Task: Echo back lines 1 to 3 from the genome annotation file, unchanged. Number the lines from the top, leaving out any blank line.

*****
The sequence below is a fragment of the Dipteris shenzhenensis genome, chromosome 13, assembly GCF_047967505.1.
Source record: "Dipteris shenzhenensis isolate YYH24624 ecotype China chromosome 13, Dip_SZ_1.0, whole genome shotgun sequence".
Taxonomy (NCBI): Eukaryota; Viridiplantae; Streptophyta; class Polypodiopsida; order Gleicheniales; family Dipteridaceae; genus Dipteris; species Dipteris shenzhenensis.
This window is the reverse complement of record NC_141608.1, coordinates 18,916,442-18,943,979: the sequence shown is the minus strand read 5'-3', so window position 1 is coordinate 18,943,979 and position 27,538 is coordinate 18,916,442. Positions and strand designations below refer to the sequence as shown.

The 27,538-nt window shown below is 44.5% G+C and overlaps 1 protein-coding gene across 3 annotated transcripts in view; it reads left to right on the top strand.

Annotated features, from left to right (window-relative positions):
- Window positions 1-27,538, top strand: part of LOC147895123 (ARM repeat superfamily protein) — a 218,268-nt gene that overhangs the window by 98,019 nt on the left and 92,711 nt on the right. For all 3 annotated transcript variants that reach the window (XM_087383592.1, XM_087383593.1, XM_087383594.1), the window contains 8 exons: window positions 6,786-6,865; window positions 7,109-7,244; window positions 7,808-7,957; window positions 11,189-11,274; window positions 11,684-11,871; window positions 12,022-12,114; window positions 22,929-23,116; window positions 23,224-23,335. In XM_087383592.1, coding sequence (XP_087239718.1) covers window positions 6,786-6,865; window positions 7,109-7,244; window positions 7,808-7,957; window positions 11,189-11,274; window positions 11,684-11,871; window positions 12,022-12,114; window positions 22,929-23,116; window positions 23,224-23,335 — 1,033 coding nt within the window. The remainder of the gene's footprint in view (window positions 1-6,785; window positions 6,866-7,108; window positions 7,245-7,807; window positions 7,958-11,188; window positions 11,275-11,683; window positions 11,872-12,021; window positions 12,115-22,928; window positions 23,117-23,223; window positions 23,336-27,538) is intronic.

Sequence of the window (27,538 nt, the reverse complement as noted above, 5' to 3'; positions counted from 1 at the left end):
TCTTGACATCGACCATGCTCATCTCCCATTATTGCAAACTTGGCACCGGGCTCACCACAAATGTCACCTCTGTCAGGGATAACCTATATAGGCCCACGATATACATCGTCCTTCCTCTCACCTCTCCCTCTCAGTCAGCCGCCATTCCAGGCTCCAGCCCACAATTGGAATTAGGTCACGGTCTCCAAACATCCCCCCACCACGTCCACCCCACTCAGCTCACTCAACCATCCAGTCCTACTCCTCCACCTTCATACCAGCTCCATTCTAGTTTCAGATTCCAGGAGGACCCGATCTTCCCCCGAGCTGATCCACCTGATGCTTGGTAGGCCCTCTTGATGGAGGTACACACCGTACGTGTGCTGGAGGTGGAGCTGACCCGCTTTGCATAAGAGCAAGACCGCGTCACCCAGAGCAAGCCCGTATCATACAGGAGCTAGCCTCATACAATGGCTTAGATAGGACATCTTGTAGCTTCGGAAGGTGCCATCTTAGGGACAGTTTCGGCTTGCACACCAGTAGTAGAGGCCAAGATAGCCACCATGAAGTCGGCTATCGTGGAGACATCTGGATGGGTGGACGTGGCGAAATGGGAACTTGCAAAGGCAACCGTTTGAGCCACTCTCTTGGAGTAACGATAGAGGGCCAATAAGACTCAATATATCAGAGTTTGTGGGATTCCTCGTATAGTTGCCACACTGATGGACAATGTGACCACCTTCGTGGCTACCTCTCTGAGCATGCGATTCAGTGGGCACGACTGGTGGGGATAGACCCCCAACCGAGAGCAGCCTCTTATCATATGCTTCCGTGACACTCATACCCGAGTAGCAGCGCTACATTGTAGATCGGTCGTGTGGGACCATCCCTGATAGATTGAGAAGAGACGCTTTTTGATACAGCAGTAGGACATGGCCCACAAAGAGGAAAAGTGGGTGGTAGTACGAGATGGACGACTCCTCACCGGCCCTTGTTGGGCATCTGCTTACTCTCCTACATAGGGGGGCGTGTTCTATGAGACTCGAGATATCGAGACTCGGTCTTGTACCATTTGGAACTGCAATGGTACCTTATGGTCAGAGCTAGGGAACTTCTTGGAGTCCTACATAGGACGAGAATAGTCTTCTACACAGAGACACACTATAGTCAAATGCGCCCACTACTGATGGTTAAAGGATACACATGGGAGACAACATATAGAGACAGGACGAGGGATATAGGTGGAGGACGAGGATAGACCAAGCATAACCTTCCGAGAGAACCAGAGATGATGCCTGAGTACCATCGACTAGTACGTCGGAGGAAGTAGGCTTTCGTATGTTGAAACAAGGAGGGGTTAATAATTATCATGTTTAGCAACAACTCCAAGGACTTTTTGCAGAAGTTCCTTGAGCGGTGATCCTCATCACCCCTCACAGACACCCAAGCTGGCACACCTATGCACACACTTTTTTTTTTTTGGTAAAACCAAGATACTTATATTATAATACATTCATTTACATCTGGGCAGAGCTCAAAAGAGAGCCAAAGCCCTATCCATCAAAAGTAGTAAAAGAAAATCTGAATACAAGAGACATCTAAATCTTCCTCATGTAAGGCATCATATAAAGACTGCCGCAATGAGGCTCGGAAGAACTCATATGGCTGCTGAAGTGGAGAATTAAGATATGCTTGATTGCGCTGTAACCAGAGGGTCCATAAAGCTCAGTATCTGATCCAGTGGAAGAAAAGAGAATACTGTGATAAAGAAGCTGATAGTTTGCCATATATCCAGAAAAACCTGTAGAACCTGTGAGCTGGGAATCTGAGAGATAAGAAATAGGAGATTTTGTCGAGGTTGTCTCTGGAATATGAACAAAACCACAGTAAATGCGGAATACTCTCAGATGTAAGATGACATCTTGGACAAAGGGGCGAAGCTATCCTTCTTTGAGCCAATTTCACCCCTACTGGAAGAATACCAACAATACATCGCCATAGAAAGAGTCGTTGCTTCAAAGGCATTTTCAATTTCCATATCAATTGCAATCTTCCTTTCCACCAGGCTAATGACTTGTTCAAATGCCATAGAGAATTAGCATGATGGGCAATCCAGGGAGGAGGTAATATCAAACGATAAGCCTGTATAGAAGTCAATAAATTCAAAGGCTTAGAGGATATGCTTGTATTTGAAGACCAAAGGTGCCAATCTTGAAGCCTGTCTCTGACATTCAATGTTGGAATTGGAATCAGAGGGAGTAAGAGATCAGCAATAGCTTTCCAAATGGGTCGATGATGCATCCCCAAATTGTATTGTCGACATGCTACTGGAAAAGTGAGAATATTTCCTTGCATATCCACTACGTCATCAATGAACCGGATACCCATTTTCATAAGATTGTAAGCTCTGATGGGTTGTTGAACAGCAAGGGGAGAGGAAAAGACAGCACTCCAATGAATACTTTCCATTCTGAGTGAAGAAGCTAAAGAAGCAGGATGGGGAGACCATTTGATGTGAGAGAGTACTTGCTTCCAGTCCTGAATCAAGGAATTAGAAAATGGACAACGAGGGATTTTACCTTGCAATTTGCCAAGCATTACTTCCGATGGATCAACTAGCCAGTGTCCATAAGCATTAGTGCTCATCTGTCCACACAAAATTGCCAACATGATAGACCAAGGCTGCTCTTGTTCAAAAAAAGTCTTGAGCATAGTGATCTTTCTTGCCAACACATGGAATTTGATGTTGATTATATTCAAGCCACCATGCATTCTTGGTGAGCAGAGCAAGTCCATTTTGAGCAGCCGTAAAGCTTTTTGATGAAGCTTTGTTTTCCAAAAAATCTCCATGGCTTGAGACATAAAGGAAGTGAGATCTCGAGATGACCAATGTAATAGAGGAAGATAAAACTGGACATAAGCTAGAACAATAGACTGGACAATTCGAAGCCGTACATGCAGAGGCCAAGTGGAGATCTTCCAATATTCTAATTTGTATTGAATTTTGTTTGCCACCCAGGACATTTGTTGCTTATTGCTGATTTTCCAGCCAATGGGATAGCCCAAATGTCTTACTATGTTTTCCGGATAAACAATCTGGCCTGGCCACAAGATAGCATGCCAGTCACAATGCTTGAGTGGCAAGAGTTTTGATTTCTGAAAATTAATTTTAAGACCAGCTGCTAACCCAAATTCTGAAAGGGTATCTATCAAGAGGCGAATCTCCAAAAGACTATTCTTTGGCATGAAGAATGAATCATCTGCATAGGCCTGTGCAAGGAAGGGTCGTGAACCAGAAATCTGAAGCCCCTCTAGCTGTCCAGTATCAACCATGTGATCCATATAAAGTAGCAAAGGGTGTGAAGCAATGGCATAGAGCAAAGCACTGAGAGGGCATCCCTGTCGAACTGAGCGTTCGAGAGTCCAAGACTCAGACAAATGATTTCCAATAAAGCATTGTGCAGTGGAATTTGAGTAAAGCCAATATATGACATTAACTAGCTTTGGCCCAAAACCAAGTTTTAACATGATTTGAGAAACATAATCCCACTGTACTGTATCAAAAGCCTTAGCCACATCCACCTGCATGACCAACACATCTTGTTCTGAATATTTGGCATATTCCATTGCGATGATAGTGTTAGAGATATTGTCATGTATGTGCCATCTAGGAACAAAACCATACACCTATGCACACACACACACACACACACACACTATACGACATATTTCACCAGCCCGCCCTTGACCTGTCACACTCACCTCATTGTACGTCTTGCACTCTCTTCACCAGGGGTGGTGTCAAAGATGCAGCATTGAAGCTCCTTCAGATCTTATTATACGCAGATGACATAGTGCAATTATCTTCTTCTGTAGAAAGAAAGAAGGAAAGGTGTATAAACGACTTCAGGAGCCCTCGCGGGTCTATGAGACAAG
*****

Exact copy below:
The sequence below is a fragment of the Dipteris shenzhenensis genome, chromosome 13, assembly GCF_047967505.1.
Source record: "Dipteris shenzhenensis isolate YYH24624 ecotype China chromosome 13, Dip_SZ_1.0, whole genome shotgun sequence".
Taxonomy (NCBI): Eukaryota; Viridiplantae; Streptophyta; class Polypodiopsida; order Gleicheniales; family Dipteridaceae; genus Dipteris; species Dipteris shenzhenensis.